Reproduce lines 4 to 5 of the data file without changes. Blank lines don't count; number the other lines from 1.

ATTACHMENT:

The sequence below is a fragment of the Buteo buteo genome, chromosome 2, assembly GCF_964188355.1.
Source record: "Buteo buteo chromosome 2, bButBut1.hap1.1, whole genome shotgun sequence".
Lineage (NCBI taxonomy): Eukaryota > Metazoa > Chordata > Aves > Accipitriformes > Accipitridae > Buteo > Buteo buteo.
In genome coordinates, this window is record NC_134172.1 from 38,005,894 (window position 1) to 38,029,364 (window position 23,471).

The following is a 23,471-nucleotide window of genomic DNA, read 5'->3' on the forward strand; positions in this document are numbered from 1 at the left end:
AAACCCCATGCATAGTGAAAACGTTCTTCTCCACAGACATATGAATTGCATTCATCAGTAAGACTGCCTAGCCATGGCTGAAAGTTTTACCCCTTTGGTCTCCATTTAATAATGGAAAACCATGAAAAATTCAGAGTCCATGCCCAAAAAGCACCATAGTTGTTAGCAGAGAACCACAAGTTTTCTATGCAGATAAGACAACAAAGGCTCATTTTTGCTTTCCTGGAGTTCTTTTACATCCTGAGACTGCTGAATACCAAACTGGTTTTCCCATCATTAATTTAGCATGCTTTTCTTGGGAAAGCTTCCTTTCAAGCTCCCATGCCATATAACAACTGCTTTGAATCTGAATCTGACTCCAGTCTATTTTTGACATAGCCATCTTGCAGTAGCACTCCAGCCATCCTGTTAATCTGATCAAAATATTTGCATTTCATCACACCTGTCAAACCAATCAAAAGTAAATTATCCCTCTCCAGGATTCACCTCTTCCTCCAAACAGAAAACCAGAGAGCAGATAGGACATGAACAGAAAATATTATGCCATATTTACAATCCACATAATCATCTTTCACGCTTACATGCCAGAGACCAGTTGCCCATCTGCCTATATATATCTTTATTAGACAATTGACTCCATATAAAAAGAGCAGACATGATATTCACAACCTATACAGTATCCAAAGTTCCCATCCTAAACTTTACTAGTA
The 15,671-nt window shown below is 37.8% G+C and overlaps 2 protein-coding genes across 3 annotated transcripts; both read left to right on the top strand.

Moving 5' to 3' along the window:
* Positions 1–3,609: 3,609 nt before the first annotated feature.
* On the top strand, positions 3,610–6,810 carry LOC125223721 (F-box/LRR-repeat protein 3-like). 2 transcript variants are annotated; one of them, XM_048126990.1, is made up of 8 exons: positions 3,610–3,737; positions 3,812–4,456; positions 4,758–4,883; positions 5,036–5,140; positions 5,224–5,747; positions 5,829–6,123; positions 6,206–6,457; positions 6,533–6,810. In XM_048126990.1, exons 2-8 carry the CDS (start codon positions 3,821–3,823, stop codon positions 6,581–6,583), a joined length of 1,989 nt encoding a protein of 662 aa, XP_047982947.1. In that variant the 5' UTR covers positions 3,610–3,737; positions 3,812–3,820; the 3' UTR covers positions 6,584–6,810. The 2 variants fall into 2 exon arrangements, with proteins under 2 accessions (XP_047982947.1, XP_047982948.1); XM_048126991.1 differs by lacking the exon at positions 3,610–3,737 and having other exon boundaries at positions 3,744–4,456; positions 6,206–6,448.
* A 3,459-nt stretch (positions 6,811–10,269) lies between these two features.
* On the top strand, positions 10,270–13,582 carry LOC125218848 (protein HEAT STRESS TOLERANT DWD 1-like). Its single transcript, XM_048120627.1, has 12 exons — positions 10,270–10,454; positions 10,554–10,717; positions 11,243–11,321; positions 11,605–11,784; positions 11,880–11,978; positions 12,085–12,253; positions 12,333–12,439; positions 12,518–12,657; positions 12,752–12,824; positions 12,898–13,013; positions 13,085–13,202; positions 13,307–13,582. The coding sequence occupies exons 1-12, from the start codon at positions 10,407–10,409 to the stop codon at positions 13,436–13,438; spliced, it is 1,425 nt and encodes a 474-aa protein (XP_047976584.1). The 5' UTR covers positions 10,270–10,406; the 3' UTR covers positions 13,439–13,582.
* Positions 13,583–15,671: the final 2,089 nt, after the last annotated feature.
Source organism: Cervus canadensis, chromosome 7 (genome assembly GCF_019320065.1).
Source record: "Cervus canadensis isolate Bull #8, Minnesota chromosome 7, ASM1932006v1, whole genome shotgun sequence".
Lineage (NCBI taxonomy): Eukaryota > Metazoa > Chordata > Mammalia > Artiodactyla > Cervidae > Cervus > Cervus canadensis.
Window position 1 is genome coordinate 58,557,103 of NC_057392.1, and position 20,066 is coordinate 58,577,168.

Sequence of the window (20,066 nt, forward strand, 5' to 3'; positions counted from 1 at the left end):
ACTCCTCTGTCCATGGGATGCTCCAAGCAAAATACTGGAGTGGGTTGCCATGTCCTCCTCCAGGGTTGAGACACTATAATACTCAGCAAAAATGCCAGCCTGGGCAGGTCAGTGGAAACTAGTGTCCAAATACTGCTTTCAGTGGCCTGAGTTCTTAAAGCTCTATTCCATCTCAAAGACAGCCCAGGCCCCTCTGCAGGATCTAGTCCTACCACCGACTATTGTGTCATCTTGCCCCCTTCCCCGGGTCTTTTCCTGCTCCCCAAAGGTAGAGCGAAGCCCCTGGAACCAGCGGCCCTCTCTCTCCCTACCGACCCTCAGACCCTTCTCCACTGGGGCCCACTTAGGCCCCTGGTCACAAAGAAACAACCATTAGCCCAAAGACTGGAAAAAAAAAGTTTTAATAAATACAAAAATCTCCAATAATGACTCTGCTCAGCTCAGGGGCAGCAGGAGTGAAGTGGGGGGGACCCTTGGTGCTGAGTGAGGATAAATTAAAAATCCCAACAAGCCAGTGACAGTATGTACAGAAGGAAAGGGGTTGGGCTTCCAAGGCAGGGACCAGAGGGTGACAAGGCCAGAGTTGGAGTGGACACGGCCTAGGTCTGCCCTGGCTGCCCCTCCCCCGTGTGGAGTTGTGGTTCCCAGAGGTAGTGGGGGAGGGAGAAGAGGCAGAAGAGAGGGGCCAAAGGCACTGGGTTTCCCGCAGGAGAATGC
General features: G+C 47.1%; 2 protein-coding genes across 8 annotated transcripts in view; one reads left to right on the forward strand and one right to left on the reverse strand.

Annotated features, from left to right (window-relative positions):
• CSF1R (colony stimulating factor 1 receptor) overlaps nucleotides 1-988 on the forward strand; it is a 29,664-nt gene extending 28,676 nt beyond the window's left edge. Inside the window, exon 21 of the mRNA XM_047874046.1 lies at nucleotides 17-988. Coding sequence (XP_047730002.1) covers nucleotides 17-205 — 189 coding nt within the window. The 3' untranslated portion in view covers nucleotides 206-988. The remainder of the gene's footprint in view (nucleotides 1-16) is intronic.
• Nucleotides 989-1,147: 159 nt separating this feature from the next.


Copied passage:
In genome coordinates, this window is record NC_134172.1 from 38,005,894 (window position 1) to 38,029,364 (window position 23,471).

The following is a 23,471-nucleotide window of genomic DNA, read 5'->3' on the forward strand; positions in this document are numbered from 1 at the left end: